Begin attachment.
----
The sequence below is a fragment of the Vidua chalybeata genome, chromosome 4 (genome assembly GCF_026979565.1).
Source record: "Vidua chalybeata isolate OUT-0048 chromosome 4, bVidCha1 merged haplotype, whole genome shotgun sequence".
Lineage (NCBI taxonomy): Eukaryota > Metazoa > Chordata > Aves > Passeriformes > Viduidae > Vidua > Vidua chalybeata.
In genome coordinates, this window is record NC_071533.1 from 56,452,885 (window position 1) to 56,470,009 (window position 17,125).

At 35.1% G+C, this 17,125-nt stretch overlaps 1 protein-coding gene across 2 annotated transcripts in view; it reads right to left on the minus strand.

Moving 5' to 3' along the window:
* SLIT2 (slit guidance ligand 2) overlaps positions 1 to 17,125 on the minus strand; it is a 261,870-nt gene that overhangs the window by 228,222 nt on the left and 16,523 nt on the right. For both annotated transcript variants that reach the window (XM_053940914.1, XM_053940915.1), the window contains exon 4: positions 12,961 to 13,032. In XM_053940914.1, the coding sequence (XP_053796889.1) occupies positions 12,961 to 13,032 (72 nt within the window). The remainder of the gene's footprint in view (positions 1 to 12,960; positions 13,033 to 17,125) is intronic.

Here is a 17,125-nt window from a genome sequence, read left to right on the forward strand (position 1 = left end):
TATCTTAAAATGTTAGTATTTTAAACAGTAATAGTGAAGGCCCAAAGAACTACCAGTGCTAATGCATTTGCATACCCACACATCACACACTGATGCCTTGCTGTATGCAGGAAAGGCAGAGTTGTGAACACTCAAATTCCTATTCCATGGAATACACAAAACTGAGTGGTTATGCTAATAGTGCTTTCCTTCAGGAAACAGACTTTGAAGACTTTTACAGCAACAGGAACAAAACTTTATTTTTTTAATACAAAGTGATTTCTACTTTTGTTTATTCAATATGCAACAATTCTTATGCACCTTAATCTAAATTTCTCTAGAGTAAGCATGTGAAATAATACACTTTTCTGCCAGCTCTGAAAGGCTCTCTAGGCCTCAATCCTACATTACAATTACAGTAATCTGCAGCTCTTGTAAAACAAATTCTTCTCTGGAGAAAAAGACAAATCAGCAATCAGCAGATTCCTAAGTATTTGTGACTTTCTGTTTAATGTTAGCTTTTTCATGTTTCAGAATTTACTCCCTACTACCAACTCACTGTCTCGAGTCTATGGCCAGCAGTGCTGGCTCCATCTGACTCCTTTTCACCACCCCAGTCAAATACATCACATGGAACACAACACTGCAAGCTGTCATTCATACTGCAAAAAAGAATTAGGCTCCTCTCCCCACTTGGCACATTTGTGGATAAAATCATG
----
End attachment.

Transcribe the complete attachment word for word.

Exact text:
The sequence below is a fragment of the Vidua chalybeata genome, chromosome 4 (genome assembly GCF_026979565.1).
Source record: "Vidua chalybeata isolate OUT-0048 chromosome 4, bVidCha1 merged haplotype, whole genome shotgun sequence".
Lineage (NCBI taxonomy): Eukaryota > Metazoa > Chordata > Aves > Passeriformes > Viduidae > Vidua > Vidua chalybeata.
In genome coordinates, this window is record NC_071533.1 from 56,452,885 (window position 1) to 56,470,009 (window position 17,125).

At 35.1% G+C, this 17,125-nt stretch overlaps 1 protein-coding gene across 2 annotated transcripts in view; it reads right to left on the minus strand.

Moving 5' to 3' along the window:
* SLIT2 (slit guidance ligand 2) overlaps positions 1 to 17,125 on the minus strand; it is a 261,870-nt gene that overhangs the window by 228,222 nt on the left and 16,523 nt on the right. For both annotated transcript variants that reach the window (XM_053940914.1, XM_053940915.1), the window contains exon 4: positions 12,961 to 13,032. In XM_053940914.1, the coding sequence (XP_053796889.1) occupies positions 12,961 to 13,032 (72 nt within the window). The remainder of the gene's footprint in view (positions 1 to 12,960; positions 13,033 to 17,125) is intronic.

Here is a 17,125-nt window from a genome sequence, read left to right on the forward strand (position 1 = left end):
TATCTTAAAATGTTAGTATTTTAAACAGTAATAGTGAAGGCCCAAAGAACTACCAGTGCTAATGCATTTGCATACCCACACATCACACACTGATGCCTTGCTGTATGCAGGAAAGGCAGAGTTGTGAACACTCAAATTCCTATTCCATGGAATACACAAAACTGAGTGGTTATGCTAATAGTGCTTTCCTTCAGGAAACAGACTTTGAAGACTTTTACAGCAACAGGAACAAAACTTTATTTTTTTAATACAAAGTGATTTCTACTTTTGTTTATTCAATATGCAACAATTCTTATGCACCTTAATCTAAATTTCTCTAGAGTAAGCATGTGAAATAATACACTTTTCTGCCAGCTCTGAAAGGCTCTCTAGGCCTCAATCCTACATTACAATTACAGTAATCTGCAGCTCTTGTAAAACAAATTCTTCTCTGGAGAAAAAGACAAATCAGCAATCAGCAGATTCCTAAGTATTTGTGACTTTCTGTTTAATGTTAGCTTTTTCATGTTTCAGAATTTACTCCCTACTACCAACTCACTGTCTCGAGTCTATGGCCAGCAGTGCTGGCTCCATCTGACTCCTTTTCACCACCCCAGTCAAATACATCACATGGAACACAACACTGCAAGCTGTCATTCATACTGCAAAAAAGAATTAGGCTCCTCTCCCCACTTGGCACATTTGTGGATAAAATCATG